Pluripotent stem cells can divide almost indefinitely and have the unique ability to give rise to every cell type in our body. For this reason, they are the most versatile source of stem cells for (drug) research and transplantation therapy.
The Geijsen group is developing novel stem cell-based methods to study human development and disease and to develop assays for drug-screening, pathway identification and toxicology assessments.
About the research
Chou, Y.F., Chen, H.H., Eijpe, M., Yabuuchi, A., Chenoweth, J.G., Tesar, P., Lu, J., McKay, R.D., Geijsen, N. (2008) The growth factor environment defines distinct pluripotent ground states in novel blastocyst-derived stem cells. Cell 135: 449-461.
West, J.A., Park, I.H., Daley, G.Q., Geijsen, N. (2006) In vitro generation of germ cells from murine embryonic stem cells. Nat. Protoc. 1: 2026-2036.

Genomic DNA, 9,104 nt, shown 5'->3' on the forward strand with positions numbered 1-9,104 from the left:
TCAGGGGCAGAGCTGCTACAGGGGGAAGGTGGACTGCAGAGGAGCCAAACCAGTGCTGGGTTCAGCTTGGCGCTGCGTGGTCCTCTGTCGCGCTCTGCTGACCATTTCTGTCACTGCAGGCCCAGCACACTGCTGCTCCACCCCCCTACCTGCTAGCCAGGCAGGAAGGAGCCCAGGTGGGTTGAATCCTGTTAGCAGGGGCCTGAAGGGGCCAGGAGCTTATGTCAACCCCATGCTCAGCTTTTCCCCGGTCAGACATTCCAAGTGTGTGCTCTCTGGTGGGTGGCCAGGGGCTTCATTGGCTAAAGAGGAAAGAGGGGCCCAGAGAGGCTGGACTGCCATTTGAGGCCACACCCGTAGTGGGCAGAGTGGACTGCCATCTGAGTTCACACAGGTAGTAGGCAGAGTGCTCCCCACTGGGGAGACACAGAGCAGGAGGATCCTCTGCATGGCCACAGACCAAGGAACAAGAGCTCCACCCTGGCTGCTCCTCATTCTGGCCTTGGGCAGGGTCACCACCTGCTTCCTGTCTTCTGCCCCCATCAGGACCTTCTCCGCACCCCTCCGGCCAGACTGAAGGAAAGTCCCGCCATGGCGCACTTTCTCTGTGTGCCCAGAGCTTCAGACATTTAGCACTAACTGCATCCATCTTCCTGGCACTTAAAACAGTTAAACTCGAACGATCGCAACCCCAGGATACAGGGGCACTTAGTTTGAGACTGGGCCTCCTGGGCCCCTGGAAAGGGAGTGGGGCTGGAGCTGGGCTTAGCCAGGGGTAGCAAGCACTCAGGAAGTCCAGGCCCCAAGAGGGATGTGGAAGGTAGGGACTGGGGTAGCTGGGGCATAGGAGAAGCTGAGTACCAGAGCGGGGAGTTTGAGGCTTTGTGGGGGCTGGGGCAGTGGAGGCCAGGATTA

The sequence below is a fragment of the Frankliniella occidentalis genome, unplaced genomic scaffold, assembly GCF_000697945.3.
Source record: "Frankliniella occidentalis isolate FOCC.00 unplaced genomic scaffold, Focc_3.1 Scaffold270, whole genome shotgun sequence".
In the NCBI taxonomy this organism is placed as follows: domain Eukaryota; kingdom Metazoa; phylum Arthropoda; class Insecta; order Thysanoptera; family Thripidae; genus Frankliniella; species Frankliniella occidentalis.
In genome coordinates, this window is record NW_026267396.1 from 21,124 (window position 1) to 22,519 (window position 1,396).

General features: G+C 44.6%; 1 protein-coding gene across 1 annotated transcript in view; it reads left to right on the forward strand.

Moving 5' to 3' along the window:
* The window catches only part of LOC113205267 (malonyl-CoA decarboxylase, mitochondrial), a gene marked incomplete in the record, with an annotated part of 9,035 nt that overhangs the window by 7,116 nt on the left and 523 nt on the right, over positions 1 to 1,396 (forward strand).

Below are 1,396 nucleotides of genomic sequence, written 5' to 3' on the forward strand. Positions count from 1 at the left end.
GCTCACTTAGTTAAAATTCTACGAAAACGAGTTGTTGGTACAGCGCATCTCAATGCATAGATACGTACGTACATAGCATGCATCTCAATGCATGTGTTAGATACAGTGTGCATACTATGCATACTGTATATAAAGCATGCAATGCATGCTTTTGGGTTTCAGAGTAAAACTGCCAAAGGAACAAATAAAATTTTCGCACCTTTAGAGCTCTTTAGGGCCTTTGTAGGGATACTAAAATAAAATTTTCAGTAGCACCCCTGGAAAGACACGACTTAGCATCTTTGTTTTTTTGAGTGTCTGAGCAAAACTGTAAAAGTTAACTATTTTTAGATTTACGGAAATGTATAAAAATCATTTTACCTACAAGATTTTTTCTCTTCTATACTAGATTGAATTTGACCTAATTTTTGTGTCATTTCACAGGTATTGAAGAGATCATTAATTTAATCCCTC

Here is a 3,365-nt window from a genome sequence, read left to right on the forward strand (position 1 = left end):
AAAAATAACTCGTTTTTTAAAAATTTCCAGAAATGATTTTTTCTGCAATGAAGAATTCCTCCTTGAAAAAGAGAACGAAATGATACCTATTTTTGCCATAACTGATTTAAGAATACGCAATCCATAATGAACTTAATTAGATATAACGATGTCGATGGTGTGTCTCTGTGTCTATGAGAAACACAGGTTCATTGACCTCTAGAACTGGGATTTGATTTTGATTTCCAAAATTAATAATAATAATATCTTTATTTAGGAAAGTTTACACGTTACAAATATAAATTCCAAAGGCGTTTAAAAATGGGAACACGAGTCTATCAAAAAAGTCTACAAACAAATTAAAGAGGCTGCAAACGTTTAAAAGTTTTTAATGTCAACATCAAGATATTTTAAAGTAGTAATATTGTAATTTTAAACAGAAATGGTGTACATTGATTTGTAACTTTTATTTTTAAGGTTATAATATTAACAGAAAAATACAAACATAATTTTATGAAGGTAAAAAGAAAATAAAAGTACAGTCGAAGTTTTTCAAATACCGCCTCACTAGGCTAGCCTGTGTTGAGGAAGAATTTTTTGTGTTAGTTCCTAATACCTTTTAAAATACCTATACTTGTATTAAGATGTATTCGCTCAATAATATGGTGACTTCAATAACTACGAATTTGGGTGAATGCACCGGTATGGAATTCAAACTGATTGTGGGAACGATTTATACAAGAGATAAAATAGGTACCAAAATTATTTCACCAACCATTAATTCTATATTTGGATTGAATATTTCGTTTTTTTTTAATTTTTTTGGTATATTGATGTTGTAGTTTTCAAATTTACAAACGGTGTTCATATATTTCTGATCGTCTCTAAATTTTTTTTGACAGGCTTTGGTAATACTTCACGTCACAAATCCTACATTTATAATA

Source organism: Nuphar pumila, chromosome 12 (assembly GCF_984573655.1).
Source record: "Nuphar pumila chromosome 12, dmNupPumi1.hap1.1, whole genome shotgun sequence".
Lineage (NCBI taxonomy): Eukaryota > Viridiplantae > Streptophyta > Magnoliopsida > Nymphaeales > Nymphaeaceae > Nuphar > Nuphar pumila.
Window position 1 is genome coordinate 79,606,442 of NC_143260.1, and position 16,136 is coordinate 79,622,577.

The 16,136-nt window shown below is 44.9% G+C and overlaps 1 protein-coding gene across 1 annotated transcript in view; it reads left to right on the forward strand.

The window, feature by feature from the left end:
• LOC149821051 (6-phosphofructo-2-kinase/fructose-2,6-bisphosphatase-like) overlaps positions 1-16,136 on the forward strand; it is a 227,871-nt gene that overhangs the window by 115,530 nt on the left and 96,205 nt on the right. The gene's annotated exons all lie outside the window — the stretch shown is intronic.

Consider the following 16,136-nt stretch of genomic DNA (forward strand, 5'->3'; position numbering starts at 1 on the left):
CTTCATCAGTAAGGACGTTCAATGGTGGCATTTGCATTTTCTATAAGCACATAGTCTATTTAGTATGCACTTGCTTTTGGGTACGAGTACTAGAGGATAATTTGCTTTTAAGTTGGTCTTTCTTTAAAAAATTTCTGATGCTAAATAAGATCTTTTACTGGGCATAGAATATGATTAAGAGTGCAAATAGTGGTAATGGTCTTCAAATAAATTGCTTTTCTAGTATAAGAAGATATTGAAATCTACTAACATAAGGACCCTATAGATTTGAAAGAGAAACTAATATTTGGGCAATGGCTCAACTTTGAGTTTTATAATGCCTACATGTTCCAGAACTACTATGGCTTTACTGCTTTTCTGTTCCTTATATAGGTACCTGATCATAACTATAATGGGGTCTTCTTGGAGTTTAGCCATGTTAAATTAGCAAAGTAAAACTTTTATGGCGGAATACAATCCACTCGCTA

Geijsen, N., Horoschak, M., Kim, K., Gribnau, J., Eggan, K., Daley, G.Q. (2004) Derivation of embryonic germ cells and male gametes from embryonic stem cells. Nature 427: 148-154.
Geijsen, N., Uings, I.J., Pals, C., Armstrong, J., McKinnon, M., Raaijmakers, J.A., Lammers, J.W., Koenderman, L., Coffer, P.J. (2001) Cytokine-specific transcriptional regulation through an IL-5Ralpha interacting protein. Science 293: 1136-1138.